Transgender ideology threatens future of sports, warns former U of M swimmer

"Nothing has threatened the future of sports more than transgender integration," she said.

Background: Minnesota Swimming and Diving/Facebook; top left: Jenna Stocker/Newsmax

A former member of the women’s swimming and diving team at the University of Minnesota has sounded the alarm against the inclusion of biological men in women’s athletics.

On Dec. 19, Jenna Stocker published an article in National Review that called transgender athletes an “affront to the fairness of sports.”

“Nothing has threatened the future of sports more than transgender integration,” she said.

The inspiration for her piece came after a biological male who goes by Lia Thomas made headlines for destroying records as a member of the University of Pennsylvania’s women’s swim team.

Thomas had previously competed on the men’s swim team but recently “transitioned.” It took another transgender swimmer — Iszac Henig of Yale University — to beat Thomas in two events, the 100- and 400-yard freestyle.

Stocker blasted the NCAA in her article, accusing the governing body of all but violating Title IX by “taking away opportunities for women’s advancement through athletic and academic performance.”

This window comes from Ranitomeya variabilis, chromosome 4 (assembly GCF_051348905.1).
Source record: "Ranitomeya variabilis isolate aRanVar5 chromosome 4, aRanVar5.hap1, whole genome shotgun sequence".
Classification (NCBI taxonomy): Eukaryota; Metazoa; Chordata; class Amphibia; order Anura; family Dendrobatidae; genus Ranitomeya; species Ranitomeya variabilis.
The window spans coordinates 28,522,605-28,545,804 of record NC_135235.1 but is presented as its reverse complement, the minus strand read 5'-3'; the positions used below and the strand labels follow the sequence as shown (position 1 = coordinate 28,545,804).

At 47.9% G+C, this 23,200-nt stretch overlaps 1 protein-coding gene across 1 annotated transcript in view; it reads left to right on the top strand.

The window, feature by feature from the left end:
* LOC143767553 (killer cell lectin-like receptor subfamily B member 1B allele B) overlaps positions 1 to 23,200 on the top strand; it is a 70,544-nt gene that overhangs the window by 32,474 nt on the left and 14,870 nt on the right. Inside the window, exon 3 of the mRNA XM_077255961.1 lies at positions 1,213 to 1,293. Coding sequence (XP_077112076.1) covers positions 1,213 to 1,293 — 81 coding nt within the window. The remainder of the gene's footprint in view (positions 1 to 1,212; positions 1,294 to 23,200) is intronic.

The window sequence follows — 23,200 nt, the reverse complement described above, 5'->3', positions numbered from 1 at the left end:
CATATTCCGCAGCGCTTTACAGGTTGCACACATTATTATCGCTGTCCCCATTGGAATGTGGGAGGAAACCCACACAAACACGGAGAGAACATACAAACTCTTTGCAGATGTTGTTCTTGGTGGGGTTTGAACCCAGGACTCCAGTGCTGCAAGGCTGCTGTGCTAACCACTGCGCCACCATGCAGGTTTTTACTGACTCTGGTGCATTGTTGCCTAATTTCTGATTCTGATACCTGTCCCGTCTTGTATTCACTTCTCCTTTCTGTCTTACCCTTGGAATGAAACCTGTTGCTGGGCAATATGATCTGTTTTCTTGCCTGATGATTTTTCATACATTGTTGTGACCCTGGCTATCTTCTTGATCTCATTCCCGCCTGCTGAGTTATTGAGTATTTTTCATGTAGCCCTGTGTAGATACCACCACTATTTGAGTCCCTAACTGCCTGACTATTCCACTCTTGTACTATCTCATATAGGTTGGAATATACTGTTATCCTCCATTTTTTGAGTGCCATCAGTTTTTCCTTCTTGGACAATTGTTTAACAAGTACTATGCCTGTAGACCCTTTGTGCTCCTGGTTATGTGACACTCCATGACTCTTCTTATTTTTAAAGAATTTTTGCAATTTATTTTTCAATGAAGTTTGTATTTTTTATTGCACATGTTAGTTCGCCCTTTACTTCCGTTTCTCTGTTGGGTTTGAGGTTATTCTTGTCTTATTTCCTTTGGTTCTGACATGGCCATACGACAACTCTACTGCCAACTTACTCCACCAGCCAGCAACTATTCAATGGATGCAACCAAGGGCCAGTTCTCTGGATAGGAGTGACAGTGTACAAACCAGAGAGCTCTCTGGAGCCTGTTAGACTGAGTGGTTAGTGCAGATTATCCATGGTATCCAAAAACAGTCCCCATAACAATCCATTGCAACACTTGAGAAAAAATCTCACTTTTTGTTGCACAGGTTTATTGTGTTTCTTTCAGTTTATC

“The NCAA’s seeming refusal to acknowledge this shows it cares nothing about opportunity or fairness,” she said.

More recently, Stocker appeared on Newsmax to discuss the inadequacy of the NCAA’s rules on testosterone suppression for biological males who wish to compete in women’s sports. She said testosterone blockers are hardly able to suppress the muscle mass and lung capacity of biological men who’ve trained their whole lives with other men.

Stocker also noted that after two years of testosterone suppression, biological men still have a 12% advantage over women. The NCAA only requires one year of testosterone suppression for transgender athletes.

“In elite athletic sports, 12% — when races can come down to tenths of a second or hundredths of a second — it’s enormous. It’s the difference between first and last in a lot of races,” she said.

A former Division I swimmer at the University of Minnesota, Stocker is now the managing editor of Thinking Minnesota at the Center of the American Experiment.

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